By Dave Palmer
History is known to repeat itself. Though sometimes the circumstances are different, our most familiar fights have a way of resurfacing. According to ThinkProgress.org, Rosanell Eaton is facing a historical battle that she probably thought that she would never have to fight again.
At the age of 21, Ms. Eaton experienced literacy tests in the segregated North Carolina. The test involved reciting the preamble to the Constitution, which she managed to do and was awarded with enfranchisement. (By the way, isn’t just ballsy to use the Constitution in an attempt to deny someone their right to vote as guaranteed by the Constitution?)
Thanks largely to the Supreme Court striking down Sections 4 and 5 of the Voting Rights Act of 1965, North Carolina among several other states is clamoring to be first across the line in the race toward voter restriction. Unfortunately, Ms. Eaton is again forced to step into the ring to fight against voter suppression .
According to the article, “… she may not qualify for the voter ID card required under the new law, because the name on her birth certificate is different from the name on her driver’s license and voter registration card. Reconciling this difference will be a costly and time-consuming administrative endeavor.” (Why a driver’s license is not considered to be an acceptable form of identification to vote is mysterious.)
Considering that she was born in 1921, most likely delivered by a midwife outside a hospital, tracking down her original birth certificate will be a mean feat indeed. Then, it’s a matter of figuring out which identification needs to be changed, which no doubt requires a fee of some kind and could even mean that she would have to visit her local Department of Motor Vehicles to make the change.
Not surprisingly, Ms. Eaton is joining several other individuals and civil rights groups in suing the State of North Carolina over their new restrictive law, which also contains provisions that eliminate same-day registration, early registration for high schoolers in advance of their 18th birthday, and prohibits certain kinds of voter registration drives that tend to register low-income and minority voters.
Also not surprisingly, the legislature and the governor’s office are both controlled by Republicans who seem hell bent on preventing anyone who doesn’t vote Republican from voting at all.
Since the Department of Justice can no longer require preclearance for changes to voting laws, it will be incumbent for voters to incur some nature of harm under these laws, sue as a result of this harm, and be able to prove in civil court that they were in fact harmed by the laws. Since it is mostly poor people and minorities who will be affected by these laws, one can only hope that civil liberties organizations will be able to pick up the slack.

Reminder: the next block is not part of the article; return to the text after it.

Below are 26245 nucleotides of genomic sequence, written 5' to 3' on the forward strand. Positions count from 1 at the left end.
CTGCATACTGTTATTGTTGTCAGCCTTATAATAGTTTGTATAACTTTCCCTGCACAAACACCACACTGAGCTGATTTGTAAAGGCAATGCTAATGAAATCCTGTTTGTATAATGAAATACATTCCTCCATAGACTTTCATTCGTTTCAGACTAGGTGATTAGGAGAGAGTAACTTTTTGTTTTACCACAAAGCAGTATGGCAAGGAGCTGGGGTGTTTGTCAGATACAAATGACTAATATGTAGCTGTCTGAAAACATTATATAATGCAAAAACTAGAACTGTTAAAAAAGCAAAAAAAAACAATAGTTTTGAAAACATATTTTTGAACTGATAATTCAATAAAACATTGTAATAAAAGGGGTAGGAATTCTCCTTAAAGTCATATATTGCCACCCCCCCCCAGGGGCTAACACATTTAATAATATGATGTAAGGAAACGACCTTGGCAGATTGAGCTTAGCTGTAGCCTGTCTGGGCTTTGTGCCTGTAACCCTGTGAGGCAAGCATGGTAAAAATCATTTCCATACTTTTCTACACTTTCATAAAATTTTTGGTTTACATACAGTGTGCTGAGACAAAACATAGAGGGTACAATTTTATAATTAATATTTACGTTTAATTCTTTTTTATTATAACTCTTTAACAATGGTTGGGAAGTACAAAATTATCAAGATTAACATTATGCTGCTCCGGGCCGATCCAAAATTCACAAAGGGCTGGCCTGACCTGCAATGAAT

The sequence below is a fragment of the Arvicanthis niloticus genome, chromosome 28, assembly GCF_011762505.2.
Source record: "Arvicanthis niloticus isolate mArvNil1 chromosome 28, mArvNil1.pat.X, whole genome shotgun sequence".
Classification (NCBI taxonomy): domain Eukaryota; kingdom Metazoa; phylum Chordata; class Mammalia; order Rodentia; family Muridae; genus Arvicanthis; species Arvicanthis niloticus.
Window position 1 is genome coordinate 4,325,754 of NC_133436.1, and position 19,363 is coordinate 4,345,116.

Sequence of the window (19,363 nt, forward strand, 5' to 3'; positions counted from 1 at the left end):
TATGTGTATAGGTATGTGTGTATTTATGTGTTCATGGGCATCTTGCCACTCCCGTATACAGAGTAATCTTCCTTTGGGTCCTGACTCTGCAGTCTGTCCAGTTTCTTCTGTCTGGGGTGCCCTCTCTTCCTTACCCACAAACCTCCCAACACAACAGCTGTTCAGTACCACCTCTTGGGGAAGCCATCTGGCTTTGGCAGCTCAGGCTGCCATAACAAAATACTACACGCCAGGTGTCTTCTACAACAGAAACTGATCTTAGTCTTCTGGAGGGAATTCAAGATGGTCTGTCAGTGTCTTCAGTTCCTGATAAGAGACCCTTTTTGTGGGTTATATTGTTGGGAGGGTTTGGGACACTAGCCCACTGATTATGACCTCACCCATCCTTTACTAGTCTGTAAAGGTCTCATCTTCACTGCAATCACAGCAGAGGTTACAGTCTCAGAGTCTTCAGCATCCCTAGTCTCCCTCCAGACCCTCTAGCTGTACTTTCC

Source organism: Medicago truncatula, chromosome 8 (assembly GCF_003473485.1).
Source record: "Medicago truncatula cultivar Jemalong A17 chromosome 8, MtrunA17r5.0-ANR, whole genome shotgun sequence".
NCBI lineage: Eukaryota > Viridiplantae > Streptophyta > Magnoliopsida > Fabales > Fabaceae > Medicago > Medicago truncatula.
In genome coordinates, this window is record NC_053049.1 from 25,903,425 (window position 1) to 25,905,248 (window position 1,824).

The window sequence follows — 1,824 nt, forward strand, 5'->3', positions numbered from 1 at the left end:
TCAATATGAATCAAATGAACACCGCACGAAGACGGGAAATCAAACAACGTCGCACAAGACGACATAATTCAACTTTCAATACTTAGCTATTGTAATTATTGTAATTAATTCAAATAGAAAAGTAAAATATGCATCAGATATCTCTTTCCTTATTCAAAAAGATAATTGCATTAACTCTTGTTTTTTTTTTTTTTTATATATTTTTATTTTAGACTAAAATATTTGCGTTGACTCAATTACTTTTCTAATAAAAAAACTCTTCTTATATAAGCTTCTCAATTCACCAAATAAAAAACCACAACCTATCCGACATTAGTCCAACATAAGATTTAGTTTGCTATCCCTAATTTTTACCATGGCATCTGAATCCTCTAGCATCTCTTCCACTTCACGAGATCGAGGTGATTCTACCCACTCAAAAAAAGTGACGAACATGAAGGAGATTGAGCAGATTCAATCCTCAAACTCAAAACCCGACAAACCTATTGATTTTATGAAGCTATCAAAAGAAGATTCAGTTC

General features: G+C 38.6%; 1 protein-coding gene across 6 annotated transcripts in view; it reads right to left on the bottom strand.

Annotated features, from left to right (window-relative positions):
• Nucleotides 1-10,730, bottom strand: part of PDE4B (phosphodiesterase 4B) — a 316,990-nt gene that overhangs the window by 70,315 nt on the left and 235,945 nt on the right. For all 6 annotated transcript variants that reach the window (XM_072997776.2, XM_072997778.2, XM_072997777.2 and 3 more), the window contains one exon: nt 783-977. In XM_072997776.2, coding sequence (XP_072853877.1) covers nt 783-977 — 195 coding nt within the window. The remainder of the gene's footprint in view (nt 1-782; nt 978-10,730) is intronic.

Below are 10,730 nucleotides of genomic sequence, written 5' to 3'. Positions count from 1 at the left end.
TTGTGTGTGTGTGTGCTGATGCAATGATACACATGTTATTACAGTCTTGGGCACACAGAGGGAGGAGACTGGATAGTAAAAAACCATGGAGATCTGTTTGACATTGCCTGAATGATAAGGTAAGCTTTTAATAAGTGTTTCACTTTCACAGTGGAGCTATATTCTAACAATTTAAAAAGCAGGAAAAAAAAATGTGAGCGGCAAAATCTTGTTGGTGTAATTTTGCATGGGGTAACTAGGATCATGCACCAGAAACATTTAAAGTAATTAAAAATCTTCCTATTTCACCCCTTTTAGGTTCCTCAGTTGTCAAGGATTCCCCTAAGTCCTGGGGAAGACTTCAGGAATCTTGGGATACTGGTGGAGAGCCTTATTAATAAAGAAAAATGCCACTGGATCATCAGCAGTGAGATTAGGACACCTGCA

The other possibility is to count on Congress to act and reinstate the struck down portions of the Voting Rights Act of 1965. Since the prospect of Congress acting to do anything is as mythical as unicorns, it seems that lawsuits under other provisions of the Act may be the way to go.
When the Supreme Court issued its decision regarding the Voting Rights Act of 1965, the majority opinion stated: “Blatantly discriminatory evasions [of minority voting rights] are rare.” Well, SCOTUS, here is a prime example of blatantly discriminatory evasions of not only minority rights, but the rights of all people to vote. While the focus of North Carolina’s law seems on the surface to be not discriminatory toward just minorities, it is discriminatory towards students and poor people.
Any time you are required to spend ANY amount of money in order to vote (case in point, being forced to pay for a voter identification that apparently is completely separate from your driver’s license), that amounts to a poll tax, which is unconstitutional according to the 24th Amendment. You don’t even need the Voting Rights Act of 1965 to prevent fees for voting.
Despite the fact that the Supreme Court is equally likely to use copies of the Constitution for toilet paper as it is to use them to uphold the ideals of a democratic government, the fight must press on. North Carolina’s law must be challenged as an attempt to impose a poll tax and seen by judges along the way for what it is; a discriminatory law that is designed to prevent the poor, the elderly, students, and anyone else who might even be remotely likely to vote for a Democrat.
In the event that this case winds its way up to the Supreme Court, the lawyers would be wise to approach their arguments from the stance that North Carolina’s law is discriminatory towards the minority of people who are poor, the minority of people who are elderly, and the minority of people who are students. A minority of people needs to be defined as a small group within the population rather than defined by skin color.
If we are able to prove to the Supreme Court that the poor, the students and the elderly are minorities that run cross-culturally, and that North Carolina’s law is reminiscent of tricks imposed by Hitler and Stalin to eliminate their political competitors and ensure their continued power, we might just get somewhere.